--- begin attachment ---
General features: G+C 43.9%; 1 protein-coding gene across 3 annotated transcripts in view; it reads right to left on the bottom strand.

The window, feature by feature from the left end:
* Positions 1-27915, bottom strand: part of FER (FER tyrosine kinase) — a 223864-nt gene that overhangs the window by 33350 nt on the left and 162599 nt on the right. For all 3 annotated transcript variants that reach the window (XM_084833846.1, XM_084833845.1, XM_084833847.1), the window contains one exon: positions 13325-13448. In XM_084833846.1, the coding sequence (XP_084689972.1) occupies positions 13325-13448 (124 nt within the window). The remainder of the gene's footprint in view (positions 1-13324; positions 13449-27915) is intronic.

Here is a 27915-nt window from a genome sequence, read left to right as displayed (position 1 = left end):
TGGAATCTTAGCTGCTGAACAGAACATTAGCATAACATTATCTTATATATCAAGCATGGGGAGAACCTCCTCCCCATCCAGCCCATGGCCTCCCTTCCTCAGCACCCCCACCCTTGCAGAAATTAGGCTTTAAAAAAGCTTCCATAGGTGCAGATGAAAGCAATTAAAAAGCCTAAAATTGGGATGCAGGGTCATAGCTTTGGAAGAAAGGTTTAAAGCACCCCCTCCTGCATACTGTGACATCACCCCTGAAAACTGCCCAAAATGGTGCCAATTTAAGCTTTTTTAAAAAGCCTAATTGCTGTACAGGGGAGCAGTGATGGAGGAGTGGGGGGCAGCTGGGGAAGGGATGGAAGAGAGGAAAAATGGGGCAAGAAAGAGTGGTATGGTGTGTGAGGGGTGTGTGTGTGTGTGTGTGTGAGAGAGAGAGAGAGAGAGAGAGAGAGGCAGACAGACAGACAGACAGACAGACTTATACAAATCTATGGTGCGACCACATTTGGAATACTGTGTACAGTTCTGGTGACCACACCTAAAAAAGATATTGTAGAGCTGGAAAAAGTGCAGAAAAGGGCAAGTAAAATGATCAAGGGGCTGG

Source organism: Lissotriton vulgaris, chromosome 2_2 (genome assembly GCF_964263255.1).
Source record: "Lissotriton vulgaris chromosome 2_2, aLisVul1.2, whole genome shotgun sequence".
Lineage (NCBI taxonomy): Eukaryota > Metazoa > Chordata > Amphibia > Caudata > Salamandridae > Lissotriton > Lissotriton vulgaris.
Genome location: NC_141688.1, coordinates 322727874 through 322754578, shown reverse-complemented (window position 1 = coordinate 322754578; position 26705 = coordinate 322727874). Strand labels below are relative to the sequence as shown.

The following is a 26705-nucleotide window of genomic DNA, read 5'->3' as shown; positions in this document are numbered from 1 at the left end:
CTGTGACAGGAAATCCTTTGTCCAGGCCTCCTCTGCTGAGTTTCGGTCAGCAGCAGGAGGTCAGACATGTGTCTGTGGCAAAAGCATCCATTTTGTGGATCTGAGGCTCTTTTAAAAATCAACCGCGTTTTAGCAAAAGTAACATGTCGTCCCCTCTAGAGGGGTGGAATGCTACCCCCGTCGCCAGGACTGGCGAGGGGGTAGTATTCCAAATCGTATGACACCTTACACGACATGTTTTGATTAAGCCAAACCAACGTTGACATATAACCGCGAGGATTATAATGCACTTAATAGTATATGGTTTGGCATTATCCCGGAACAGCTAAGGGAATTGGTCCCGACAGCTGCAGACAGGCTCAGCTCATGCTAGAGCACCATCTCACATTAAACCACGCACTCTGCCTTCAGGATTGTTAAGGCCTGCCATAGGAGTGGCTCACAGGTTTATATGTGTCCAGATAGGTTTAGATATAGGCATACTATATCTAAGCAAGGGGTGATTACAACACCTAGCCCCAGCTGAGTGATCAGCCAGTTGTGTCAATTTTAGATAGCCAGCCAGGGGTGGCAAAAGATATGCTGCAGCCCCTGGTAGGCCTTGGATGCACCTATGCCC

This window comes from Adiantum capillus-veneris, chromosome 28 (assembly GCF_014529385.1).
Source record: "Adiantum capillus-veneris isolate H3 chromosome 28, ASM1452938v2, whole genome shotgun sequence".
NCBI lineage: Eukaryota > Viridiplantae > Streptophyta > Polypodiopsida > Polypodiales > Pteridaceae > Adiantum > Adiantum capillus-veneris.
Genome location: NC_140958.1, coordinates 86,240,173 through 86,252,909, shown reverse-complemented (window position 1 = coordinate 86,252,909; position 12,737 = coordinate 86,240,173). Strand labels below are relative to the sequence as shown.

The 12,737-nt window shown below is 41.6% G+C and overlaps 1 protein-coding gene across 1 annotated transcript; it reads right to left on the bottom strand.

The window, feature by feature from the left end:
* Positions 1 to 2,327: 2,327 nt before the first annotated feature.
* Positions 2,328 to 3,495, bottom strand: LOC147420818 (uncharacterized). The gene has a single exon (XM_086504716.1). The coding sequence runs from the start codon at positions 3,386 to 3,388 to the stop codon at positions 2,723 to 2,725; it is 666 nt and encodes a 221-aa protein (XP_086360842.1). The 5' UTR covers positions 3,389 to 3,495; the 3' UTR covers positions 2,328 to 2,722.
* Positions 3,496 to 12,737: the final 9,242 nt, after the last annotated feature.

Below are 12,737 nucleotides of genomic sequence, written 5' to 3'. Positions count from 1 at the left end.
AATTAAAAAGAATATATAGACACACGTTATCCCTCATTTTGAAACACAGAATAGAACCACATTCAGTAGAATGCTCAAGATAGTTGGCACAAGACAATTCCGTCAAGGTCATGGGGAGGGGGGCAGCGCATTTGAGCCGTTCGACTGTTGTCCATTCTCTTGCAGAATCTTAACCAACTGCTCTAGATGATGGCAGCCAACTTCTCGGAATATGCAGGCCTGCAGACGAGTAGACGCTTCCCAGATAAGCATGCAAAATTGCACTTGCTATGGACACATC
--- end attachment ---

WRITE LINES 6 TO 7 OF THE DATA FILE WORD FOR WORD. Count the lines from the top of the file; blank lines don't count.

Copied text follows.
Source organism: Lissotriton vulgaris, chromosome 2_2 (genome assembly GCF_964263255.1).
Source record: "Lissotriton vulgaris chromosome 2_2, aLisVul1.2, whole genome shotgun sequence".